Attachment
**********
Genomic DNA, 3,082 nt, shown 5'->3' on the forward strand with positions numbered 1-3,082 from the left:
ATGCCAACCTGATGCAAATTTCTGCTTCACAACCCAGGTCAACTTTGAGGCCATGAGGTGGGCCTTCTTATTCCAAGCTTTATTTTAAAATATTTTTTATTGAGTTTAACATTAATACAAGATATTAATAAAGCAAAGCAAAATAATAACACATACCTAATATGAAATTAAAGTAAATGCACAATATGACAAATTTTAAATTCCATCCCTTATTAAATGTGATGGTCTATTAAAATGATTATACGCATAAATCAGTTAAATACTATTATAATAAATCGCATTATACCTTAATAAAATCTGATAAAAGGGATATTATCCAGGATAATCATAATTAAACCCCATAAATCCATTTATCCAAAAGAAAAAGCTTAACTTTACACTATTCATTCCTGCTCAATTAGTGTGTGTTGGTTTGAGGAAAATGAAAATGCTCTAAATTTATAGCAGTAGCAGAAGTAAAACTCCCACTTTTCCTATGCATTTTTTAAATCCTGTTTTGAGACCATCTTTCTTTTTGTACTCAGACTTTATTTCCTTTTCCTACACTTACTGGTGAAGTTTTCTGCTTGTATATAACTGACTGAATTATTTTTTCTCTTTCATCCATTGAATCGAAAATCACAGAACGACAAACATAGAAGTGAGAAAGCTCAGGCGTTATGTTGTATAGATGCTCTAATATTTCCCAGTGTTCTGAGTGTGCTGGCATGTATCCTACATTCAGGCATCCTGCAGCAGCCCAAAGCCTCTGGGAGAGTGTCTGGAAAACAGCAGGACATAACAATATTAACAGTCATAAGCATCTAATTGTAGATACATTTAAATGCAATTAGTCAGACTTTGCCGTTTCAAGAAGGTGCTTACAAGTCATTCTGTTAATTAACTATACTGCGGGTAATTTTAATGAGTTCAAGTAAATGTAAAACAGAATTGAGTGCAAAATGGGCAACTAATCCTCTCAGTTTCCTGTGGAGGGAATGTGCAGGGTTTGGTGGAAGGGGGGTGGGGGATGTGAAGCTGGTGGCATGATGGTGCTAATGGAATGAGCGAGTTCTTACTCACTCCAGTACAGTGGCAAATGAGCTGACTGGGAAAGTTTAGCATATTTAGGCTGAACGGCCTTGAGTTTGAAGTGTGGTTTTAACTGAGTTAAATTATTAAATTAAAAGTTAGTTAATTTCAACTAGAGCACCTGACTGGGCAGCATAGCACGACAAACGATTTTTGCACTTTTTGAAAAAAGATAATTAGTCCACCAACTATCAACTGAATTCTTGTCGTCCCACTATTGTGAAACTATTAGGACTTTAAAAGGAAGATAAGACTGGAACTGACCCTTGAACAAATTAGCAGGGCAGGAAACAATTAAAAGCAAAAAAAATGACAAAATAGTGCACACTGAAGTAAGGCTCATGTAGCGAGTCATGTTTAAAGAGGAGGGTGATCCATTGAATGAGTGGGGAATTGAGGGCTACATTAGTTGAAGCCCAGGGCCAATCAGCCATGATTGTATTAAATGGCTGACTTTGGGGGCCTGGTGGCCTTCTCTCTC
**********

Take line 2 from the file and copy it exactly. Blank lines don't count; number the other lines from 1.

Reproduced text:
ATGCCAACCTGATGCAAATTTCTGCTTCACAACCCAGGTCAACTTTGAGGCCATGAGGTGGGCCTTCTTATTCCAAGCTTTATTTTAAAATATTTTTTATTGAGTTTAACATTAATACAAGATATTAATAAAGCAAAGCAAAATAATAACACATACCTAATATGAAATTAAAGTAAATGCACAATATGACAAATTTTAAATTCCATCCCTTATTAAATGTGATGGTCTATTAAAATGATTATACGCATAAATCAGTTAAATACTATTATAATAAATCGCATTATACCTTAATAAAATCTGATAAAAGGGATATTATCCAGGATAATCATAATTAAACCCCATAAATCCATTTATCCAAAAGAAAAAGCTTAACTTTACACTATTCATTCCTGCTCAATTAGTGTGTGTTGGTTTGAGGAAAATGAAAATGCTCTAAATTTATAGCAGTAGCAGAAGTAAAACTCCCACTTTTCCTATGCATTTTTTAAATCCTGTTTTGAGACCATCTTTCTTTTTGTACTCAGACTTTATTTCCTTTTCCTACACTTACTGGTGAAGTTTTCTGCTTGTATATAACTGACTGAATTATTTTTTCTCTTTCATCCATTGAATCGAAAATCACAGAACGACAAACATAGAAGTGAGAAAGCTCAGGCGTTATGTTGTATAGATGCTCTAATATTTCCCAGTGTTCTGAGTGTGCTGGCATGTATCCTACATTCAGGCATCCTGCAGCAGCCCAAAGCCTCTGGGAGAGTGTCTGGAAAACAGCAGGACATAACAATATTAACAGTCATAAGCATCTAATTGTAGATACATTTAAATGCAATTAGTCAGACTTTGCCGTTTCAAGAAGGTGCTTACAAGTCATTCTGTTAATTAACTATACTGCGGGTAATTTTAATGAGTTCAAGTAAATGTAAAACAGAATTGAGTGCAAAATGGGCAACTAATCCTCTCAGTTTCCTGTGGAGGGAATGTGCAGGGTTTGGTGGAAGGGGGGTGGGGGATGTGAAGCTGGTGGCATGATGGTGCTAATGGAATGAGCGAGTTCTTACTCACTCCAGTACAGTGGCAAATGAGCTGACTGGGAAAGTTTAGCATATTTAGGCTGAACGGCCTTGAGTTTGAAGTGTGGTTTTAACTGAGTTAAATTATTAAATTAAAAGTTAGTTAATTTCAACTAGAGCACCTGACTGGGCAGCATAGCACGACAAACGATTTTTGCACTTTTTGAAAAAAGATAATTAGTCCACCAACTATCAACTGAATTCTTGTCGTCCCACTATTGTGAAACTATTAGGACTTTAAAAGGAAGATAAGACTGGAACTGACCCTTGAACAAATTAGCAGGGCAGGAAACAATTAAAAGCAAAAAAAATGACAAAATAGTGCACACTGAAGTAAGGCTCATGTAGCGAGTCATGTTTAAAGAGGAGGGTGATCCATTGAATGAGTGGGGAATTGAGGGCTACATTAGTTGAAGCCCAGGGCCAATCAGCCATGATTGTATTAAATGGCTGACTTTGGGGGCCTGGTGGCCTTCTCTCTC